Friday, September 28, 2012

Xbox Live Gamerscore Now Actually Worth Something

Just when I thought I didn't care about Achievements, Xbox Live decides to make them valuable, at least a little bit. Today, Microsoft announced that your Gamerscore can now offer rebates on Xbox Live purchases. If you have a Gamerscore of over 25,000, you will recieve a 2 percent rebate on all Xbox Live purchases, and a 1 percent rebate if you have more that 10,000. Now 2 percent may not seem like much, but considering the fact that Xbox Live uses Microsoft Points instead of dollars, 2% of 1200 might just save you enough to get that new shirt for your avatar that you always wanted. At the very least if you have kept the same account for a long time that number next to your name now has some use.

Wednesday, September 26, 2012

LittleBigPlanet PS Vita Review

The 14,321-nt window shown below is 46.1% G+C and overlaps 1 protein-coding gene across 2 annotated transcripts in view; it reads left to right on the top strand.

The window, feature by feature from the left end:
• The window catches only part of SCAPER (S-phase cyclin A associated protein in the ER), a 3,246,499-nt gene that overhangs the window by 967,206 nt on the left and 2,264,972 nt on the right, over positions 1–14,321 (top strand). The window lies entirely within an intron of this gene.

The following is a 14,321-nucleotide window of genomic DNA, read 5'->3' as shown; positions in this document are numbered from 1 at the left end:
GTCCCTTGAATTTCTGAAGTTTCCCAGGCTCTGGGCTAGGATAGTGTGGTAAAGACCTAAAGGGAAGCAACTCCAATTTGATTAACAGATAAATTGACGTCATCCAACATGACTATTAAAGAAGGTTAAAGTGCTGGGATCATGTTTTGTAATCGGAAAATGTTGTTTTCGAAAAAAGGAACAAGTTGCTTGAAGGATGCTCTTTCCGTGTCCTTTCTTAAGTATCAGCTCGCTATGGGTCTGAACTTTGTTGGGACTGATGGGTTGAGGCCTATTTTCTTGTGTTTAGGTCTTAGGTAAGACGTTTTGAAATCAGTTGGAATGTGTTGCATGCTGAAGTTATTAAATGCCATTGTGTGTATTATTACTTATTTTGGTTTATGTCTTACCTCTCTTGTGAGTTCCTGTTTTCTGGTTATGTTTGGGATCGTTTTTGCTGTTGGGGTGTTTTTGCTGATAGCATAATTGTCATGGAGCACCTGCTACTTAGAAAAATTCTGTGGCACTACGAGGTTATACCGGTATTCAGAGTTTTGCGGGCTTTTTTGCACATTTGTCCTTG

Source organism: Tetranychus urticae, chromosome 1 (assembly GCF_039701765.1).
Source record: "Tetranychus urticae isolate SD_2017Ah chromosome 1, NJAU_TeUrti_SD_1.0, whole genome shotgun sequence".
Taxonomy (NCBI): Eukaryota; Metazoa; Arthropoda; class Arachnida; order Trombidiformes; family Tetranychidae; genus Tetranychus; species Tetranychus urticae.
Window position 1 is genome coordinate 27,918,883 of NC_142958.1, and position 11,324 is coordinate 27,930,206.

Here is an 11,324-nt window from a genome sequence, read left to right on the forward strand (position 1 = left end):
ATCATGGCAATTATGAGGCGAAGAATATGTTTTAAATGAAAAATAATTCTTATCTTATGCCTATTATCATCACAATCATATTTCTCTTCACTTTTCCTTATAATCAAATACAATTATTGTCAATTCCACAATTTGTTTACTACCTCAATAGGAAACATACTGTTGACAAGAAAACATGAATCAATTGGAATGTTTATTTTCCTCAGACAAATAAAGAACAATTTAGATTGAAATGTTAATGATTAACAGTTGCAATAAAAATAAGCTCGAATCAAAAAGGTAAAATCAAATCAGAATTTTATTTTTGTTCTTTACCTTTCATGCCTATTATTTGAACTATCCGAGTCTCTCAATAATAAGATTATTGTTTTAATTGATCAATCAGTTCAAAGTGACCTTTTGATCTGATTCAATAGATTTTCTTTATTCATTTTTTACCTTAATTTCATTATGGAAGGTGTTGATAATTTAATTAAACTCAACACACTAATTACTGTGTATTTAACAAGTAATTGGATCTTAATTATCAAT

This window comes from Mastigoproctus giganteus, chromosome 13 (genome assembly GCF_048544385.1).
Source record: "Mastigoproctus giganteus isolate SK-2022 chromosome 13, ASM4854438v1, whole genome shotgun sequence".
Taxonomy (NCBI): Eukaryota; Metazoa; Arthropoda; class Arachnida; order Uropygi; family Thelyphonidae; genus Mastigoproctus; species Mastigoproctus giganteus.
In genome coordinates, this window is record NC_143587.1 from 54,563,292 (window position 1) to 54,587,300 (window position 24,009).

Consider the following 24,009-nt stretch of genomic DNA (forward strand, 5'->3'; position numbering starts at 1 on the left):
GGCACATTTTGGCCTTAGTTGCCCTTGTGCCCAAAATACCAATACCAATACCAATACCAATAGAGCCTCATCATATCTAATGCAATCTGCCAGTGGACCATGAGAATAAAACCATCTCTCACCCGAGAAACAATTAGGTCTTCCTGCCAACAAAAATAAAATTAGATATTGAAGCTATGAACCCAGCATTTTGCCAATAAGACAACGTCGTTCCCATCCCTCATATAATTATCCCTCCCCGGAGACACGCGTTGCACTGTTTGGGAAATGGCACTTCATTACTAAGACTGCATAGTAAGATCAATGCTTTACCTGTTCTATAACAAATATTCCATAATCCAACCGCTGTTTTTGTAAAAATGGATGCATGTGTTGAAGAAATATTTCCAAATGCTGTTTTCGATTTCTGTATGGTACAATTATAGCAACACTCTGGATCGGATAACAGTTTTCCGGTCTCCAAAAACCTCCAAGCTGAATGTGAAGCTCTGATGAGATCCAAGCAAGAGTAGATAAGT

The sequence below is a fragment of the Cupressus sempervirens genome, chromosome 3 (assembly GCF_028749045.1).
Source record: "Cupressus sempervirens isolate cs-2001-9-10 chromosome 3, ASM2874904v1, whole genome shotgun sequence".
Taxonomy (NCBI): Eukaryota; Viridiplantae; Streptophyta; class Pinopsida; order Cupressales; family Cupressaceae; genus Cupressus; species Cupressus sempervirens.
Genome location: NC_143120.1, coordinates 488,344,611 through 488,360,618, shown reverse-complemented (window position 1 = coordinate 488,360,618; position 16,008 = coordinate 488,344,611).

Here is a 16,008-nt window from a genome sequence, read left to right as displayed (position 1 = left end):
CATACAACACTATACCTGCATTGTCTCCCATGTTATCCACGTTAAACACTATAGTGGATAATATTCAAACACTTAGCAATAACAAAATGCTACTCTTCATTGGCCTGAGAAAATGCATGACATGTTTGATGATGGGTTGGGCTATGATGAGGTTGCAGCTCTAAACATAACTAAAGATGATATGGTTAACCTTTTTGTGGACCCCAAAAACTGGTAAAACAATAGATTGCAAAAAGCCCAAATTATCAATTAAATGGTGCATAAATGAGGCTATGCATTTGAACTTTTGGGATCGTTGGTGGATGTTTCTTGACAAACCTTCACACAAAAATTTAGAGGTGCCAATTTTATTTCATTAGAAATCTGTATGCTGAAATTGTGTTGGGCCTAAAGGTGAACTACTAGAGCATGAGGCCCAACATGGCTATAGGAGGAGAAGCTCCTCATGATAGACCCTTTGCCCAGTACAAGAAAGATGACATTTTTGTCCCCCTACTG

LittleBigPlanet has been a hallmark series on the PlayStation 3. It features light-hearted story, simple yet delightful gameplay, and a community base that provides new levels to play almost daily. At its core, LBP is just another platformer with a unique level creation tool, but the visual mishmash of elements, upbeat music, and drop-in drop-out cooperative play were what separated it from the rest. After a sequel, a portable version, and numerous levels, costumes, and DLC have been released, all somehow managing to maintain the same atmosphere, can LittleBigPlanet PS Vita hope to bottle the same lightning its predecessors have?